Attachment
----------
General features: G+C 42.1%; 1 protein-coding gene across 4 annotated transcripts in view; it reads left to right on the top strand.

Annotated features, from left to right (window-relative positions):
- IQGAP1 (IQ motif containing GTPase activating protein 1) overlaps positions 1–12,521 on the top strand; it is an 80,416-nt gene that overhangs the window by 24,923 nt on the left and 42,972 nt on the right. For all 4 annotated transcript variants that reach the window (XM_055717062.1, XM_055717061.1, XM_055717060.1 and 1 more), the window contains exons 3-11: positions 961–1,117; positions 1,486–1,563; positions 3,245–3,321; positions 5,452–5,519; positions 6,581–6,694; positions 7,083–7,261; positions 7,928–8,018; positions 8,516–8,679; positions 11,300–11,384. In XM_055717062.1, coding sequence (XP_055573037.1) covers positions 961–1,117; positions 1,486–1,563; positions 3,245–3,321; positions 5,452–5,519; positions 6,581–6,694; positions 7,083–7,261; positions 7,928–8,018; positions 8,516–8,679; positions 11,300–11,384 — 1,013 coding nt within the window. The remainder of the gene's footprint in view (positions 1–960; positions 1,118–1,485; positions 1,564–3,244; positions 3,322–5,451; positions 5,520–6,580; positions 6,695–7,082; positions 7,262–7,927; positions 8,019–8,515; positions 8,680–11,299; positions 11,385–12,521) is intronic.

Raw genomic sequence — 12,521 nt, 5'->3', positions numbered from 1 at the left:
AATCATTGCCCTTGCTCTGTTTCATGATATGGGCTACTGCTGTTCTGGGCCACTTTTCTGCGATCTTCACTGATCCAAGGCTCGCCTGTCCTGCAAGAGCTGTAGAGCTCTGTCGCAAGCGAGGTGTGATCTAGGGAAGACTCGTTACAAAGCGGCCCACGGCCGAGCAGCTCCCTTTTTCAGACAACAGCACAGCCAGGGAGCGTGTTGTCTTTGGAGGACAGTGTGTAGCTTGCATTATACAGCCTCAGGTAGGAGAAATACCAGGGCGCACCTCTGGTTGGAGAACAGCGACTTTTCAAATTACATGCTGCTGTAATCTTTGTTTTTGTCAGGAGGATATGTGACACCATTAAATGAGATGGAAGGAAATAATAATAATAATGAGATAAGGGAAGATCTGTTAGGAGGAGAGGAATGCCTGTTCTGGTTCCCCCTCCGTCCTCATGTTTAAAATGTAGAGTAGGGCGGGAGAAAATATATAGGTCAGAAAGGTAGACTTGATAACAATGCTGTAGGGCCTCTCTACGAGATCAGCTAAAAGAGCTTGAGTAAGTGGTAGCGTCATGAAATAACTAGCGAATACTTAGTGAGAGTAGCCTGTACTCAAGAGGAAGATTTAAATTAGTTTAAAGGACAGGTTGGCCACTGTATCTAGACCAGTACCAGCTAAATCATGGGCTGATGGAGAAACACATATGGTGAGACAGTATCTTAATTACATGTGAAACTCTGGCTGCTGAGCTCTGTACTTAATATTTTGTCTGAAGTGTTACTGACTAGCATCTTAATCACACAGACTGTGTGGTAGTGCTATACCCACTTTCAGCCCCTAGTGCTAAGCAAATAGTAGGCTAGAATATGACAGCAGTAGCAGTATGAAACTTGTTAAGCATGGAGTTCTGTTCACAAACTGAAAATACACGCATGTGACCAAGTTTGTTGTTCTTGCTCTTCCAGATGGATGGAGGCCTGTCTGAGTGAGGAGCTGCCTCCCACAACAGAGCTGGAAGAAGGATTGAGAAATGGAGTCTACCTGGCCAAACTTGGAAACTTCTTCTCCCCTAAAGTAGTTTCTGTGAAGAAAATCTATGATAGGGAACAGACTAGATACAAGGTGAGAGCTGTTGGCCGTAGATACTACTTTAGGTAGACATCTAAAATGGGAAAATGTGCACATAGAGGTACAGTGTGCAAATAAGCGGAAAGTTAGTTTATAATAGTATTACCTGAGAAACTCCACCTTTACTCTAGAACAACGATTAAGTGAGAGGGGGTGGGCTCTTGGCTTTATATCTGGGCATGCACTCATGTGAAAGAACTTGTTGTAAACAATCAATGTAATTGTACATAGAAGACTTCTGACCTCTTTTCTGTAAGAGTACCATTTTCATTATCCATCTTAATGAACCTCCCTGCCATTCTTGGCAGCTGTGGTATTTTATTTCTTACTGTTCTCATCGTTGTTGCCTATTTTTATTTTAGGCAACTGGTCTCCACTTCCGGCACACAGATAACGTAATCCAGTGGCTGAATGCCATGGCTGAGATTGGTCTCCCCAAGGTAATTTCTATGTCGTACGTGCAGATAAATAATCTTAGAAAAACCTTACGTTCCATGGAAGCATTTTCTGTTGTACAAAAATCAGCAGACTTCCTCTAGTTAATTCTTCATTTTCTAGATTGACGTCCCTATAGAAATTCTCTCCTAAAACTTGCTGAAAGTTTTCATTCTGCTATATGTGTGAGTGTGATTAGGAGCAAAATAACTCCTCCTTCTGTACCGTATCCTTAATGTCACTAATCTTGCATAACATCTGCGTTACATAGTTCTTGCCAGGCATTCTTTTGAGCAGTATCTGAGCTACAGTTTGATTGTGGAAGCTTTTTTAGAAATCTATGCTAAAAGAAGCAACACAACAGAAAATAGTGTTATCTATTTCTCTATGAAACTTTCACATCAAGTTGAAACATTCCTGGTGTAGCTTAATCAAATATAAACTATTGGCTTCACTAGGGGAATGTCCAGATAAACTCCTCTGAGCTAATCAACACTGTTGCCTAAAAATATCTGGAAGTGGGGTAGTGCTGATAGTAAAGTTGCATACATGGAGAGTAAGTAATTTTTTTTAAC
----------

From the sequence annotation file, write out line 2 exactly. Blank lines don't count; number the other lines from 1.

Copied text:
Annotated features, from left to right (window-relative positions):